Evidence of the genocide in Xinjiang is well documented. From the farm to finished goods, forced labor in the region appears to be prevalent at all levels of the supply chain because of the CCP’s internment of more than one million Uyghurs, as well as forced labor by prisoners incarcerated in the Chinese government’s penal system. Numerous credible reports have detailed forced labor and other violations of fundamental human rights under the CCP’s rule.[1] Weeks after CCP General Secretary Xi Jinping all but declared himself dictator for life and the CCP politburo standing committee tightened its totalitarian grip over virtually every sector, American business cannot further empower the gross human rights violations of the CCP.

The ongoing COVID-19 pandemic has exposed the need to strengthen the American supply chain. Enduring weakness in the supply chain, coupled with American companies offshoring jobs and capacity to China, constitutes a growing threat to American national security. Recently, the National Critical Capabilities Defense Act (H.R.6329) to strengthen our supply chains was introduced. This legislation would empower the federal government with the tools to prevent more American jobs from going overseas. The 2021 U.S.-China Economic and Security Review Commission’s annual report to Congress found that “nearly 85 percent of [U.S. business] respondents are not considering relocating manufacturing or sourcing from China.”[2] This figure and requisite corporate attitudes must change if we are to stand in opposition to forced labor and human rights abuses that are tantamount to genocide.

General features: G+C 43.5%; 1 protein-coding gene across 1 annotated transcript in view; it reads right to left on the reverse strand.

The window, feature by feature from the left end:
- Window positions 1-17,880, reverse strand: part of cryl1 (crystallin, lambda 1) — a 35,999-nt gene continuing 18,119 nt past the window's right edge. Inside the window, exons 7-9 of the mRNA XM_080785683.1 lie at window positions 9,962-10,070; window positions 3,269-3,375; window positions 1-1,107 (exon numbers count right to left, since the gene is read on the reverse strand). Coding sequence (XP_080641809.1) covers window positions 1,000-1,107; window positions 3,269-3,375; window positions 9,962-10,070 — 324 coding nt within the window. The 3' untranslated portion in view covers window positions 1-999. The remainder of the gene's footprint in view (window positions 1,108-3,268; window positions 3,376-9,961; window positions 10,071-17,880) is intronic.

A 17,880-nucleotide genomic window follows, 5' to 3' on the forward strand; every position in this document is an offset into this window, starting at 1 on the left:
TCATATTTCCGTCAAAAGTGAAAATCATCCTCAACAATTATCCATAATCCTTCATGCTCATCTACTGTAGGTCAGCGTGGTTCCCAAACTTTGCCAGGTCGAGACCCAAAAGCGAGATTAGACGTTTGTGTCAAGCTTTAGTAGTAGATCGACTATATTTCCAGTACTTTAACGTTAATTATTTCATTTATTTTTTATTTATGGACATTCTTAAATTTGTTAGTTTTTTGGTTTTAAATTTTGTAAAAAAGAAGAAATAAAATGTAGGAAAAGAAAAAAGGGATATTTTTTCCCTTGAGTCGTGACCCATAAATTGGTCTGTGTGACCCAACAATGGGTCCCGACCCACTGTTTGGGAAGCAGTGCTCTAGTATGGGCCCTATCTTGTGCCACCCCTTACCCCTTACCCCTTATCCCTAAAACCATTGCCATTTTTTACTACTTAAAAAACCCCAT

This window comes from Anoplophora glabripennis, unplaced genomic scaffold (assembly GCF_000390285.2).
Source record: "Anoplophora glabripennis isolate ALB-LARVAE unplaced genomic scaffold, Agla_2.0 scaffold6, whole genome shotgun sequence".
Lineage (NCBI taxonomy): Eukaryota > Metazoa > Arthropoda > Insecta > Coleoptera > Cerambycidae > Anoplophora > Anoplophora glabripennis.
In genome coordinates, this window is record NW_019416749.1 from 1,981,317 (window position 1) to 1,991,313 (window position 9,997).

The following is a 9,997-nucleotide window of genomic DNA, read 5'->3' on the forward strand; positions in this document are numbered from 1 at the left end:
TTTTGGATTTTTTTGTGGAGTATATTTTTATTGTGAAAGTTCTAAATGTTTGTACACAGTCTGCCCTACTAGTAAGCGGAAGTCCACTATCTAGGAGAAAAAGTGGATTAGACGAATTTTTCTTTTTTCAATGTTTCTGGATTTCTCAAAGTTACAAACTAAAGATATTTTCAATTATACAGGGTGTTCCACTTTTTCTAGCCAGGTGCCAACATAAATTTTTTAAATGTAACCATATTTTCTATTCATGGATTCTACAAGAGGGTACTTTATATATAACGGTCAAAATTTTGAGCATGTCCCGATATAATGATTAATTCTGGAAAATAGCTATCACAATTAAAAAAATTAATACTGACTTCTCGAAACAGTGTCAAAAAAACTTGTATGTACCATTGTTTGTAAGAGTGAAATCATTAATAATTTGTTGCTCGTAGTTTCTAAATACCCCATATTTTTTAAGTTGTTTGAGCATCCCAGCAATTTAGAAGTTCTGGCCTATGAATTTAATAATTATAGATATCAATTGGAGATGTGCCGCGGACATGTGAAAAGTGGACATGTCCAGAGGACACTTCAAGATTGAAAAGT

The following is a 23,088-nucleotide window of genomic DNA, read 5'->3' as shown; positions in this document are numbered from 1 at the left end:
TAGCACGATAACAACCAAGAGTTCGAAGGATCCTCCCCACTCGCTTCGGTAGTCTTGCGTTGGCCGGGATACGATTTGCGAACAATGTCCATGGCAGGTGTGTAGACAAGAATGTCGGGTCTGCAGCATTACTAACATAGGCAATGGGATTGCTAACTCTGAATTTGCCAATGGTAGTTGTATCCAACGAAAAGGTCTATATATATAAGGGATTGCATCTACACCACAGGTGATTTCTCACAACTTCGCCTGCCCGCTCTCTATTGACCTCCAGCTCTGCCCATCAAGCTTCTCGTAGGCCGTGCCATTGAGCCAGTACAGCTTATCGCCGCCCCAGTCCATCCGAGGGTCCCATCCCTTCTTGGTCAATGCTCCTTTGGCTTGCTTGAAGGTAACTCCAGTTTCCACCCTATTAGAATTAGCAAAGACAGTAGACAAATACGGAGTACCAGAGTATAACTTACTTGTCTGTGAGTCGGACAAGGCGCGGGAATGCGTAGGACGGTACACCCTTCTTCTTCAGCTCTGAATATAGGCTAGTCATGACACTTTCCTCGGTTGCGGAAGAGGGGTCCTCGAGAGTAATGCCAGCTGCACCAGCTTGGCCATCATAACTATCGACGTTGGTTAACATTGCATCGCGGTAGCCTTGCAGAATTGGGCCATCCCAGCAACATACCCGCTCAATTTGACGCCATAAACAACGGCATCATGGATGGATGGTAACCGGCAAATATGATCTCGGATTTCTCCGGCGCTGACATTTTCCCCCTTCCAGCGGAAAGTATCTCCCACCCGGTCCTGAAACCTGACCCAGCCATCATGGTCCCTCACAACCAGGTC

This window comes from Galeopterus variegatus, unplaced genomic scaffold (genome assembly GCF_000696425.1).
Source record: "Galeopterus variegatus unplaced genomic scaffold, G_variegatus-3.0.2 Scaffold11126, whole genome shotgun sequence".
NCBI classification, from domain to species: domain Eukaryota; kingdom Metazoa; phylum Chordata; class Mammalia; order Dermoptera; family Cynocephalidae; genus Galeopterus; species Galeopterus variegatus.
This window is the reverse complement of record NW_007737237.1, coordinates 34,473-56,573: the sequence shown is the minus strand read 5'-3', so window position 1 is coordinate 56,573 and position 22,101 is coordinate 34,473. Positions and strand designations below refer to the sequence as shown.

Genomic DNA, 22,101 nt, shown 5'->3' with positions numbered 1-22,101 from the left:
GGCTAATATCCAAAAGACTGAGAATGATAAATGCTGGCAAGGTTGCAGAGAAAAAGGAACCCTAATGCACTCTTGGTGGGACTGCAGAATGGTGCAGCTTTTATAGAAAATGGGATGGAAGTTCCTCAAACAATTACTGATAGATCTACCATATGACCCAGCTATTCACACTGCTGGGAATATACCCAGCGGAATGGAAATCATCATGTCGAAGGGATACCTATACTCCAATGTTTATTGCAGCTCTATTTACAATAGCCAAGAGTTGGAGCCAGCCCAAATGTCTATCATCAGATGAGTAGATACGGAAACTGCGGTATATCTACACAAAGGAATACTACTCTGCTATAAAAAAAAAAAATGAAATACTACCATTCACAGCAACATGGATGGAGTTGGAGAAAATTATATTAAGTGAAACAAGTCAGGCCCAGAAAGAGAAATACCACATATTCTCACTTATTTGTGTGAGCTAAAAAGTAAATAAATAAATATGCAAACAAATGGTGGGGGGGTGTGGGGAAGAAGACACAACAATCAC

As you may know, Congress recently passed into law the Uyghur Forced Labor Prevention Act (Public Law No: 117-78) to ensure that goods made with forced labor in Xinjiang do not enter the United States market. This law creates a rebuttable presumption that goods imported from this region are to be considered made with forced labor. The only other country singled out for such egregious violations of labor and human rights is North Korea. To better understand Tesla’s compliance with this and other U.S. trade laws, please answer the following questions by February 2, 2022:

  1. Does Tesla source any goods made or manufactured wholly or in part in the Xinjiang Uyghur Autonomous Region? If so, please list all goods and denote if the good is made or manufactured.
  2. Does Tesla have any financial relations with companies connected to the Xinjiang Uyghur Autonomous Region? If so, please describe the nature of those relations.
  3. Please confirm if the news reports are true that Tesla is planning to expand into the Xinjiang Uyghur Autonomous Region. If so, please describe why Tesla is operating in the heart of a region under increased scrutiny for genocide.
  4. Please describe how Tesla is not contributing to or financially benefiting from the forced labor practices rampant in the region.
  5. Does Tesla plan to expand into other regions in China?

As Chairmen of the Oversight and Trade Subcommittees, our panels are deeply interested in exploring ways to improve U.S. national security imperiled by the offshoring of our industrial capacity and undermining of our national security by contributing to labor abuses. We look forward to your response.

Sincerely,